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Supreme Court refuses to hear Alan Gross appeal alleging U.S. government negligence

In this file photo provided by U.S. lawyer James L. Berenthal, jailed American Alan Gross poses for a photo during a visit by Rabbi Elie Abadie and Berenthal at Finlay military hospital in Havana, Cuba.

In this file photo provided by U.S. lawyer James L. Berenthal, jailed American Alan Gross poses for a photo during a visit by Rabbi Elie Abadie and Berenthal at Finlay military hospital in Havana, Cuba.  (AP)

A former U.S. subcontractor who was freed from a Cuban jail last year after five years of detention was denied Monday a Supreme Court hearing for an appeal on his lawsuit alleging the U.S. government sent him on semi-covert trips to Cuba without sufficient training or preparation for working in the Communist country.

The justices let stand a federal appeals court ruling that threw out Alan Gross' $60 million lawsuit blaming the federal government for failing to prepare him for the risks of working in Cuba.

Gross' attorney, Scott Gilbert, said to Fox News Latino in a statement: "We are certainly disappointed but not surprised by the court’s decision."

Gross was freed in December as the U.S. announced it would re-establish diplomatic relations with Cuba. He was working as a U.S. Agency for International Development subcontractor in Cuba when he was arrested in 2009.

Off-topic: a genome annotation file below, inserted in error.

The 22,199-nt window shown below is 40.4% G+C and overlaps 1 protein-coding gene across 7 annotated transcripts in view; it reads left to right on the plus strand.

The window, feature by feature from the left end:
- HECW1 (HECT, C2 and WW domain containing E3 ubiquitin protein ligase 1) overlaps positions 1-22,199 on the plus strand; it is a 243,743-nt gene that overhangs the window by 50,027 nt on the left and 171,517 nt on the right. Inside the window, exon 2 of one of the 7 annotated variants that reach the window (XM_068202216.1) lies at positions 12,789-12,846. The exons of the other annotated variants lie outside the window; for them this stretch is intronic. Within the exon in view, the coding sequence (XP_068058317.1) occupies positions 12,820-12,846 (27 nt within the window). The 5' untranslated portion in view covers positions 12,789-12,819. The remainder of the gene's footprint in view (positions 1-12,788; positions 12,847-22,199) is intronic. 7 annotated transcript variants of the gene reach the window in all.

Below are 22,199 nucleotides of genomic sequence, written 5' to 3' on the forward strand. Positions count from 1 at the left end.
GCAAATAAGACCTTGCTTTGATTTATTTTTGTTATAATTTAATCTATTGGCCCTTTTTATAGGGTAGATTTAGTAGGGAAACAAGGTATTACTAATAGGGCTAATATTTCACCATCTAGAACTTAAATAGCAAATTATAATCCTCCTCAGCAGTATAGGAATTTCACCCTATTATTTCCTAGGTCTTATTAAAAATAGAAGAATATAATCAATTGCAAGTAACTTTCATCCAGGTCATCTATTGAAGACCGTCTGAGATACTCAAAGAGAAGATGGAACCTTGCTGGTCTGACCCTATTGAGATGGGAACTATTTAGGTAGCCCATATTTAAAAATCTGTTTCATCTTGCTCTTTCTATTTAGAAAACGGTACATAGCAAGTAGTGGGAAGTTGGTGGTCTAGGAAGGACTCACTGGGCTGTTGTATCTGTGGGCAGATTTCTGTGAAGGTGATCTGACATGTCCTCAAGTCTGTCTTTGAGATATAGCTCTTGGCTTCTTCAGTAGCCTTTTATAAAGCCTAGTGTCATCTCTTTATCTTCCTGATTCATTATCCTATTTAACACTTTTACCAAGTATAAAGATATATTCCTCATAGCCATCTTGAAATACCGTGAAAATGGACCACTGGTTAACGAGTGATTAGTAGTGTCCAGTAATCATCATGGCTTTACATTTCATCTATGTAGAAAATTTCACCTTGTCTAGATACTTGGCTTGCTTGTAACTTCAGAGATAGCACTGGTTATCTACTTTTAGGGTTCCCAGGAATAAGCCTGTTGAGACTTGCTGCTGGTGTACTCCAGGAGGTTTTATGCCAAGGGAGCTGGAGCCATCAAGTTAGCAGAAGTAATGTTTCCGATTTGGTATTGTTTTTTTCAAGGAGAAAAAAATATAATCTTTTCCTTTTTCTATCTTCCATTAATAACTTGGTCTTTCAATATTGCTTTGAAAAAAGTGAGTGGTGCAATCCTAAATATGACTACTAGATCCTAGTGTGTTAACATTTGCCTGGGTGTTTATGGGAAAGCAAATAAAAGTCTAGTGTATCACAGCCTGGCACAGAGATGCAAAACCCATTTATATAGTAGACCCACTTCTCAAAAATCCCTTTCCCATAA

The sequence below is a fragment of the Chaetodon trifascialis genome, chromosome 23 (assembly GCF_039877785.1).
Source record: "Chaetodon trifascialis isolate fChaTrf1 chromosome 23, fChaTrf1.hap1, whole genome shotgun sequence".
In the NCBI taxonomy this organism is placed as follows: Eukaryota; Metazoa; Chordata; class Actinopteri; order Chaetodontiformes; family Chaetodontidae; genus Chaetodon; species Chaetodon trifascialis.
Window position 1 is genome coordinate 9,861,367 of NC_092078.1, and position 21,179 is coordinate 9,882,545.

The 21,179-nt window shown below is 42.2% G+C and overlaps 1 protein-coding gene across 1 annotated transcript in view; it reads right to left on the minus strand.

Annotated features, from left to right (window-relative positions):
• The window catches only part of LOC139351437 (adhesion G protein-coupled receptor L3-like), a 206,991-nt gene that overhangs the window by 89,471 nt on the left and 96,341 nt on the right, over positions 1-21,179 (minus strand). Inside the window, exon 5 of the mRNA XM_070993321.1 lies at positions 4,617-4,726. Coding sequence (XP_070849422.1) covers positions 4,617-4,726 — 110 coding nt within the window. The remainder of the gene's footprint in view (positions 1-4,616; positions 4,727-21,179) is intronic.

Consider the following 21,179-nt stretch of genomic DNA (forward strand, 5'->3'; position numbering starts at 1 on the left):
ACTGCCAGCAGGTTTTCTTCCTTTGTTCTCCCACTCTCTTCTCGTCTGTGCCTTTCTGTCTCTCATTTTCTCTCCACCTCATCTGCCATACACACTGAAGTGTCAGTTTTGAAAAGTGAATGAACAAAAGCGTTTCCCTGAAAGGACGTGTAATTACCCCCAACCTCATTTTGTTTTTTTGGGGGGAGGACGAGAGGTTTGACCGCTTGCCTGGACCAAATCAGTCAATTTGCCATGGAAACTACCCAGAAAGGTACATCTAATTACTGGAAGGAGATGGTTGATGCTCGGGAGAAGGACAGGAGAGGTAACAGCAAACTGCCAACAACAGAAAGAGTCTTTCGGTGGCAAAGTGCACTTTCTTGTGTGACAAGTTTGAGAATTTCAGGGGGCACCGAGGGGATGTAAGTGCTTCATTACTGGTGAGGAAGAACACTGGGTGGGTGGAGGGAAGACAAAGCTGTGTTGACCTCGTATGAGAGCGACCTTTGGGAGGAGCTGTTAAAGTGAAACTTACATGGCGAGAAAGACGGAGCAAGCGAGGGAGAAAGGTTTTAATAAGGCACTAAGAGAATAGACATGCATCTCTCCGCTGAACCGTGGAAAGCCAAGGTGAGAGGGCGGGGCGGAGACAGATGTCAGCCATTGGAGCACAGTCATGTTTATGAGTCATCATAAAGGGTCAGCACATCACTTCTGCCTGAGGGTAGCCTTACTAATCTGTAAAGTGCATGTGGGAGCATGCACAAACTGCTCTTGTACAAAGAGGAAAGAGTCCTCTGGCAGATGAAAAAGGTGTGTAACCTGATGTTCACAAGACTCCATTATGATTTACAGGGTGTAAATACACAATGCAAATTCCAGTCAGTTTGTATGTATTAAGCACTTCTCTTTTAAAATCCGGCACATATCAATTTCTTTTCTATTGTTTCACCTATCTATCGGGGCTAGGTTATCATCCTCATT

The U.S. Court of Appeals for the District of Columbia Circuit ruled last year that the U.S. government is immune from claims arising in a foreign country.

In a separate case, Gross received $3.2 million in December from the federal government as part of a settlement with the Maryland-based company he worked for at the time of his arrest.

The USAID said it paid Gross to settle claims pending before the Civilian Board of Contract Appeals for unanticipated claims under a cost-reimbursement contract with Development Alternatives Inc. of Bethesda, Maryland.

The USAID said the settlement was not an admission of liability, but was intended to avoid the costs and risks of further legal proceedings.

In a 2013 New York Times story, Gross' lawsuit was described as one that "led to the disclosure of some potentially embarrassing details for DAI and the State Department, highlighting the frequent haste and lack of attention to the risks of the State Department programs in Cuba."

To American officials, the Times said, projects such as those in which Gross worked are efforts to fuel democracy, but Cubans view them as intrusive and undermining.

The Associated Press contributed to this report.

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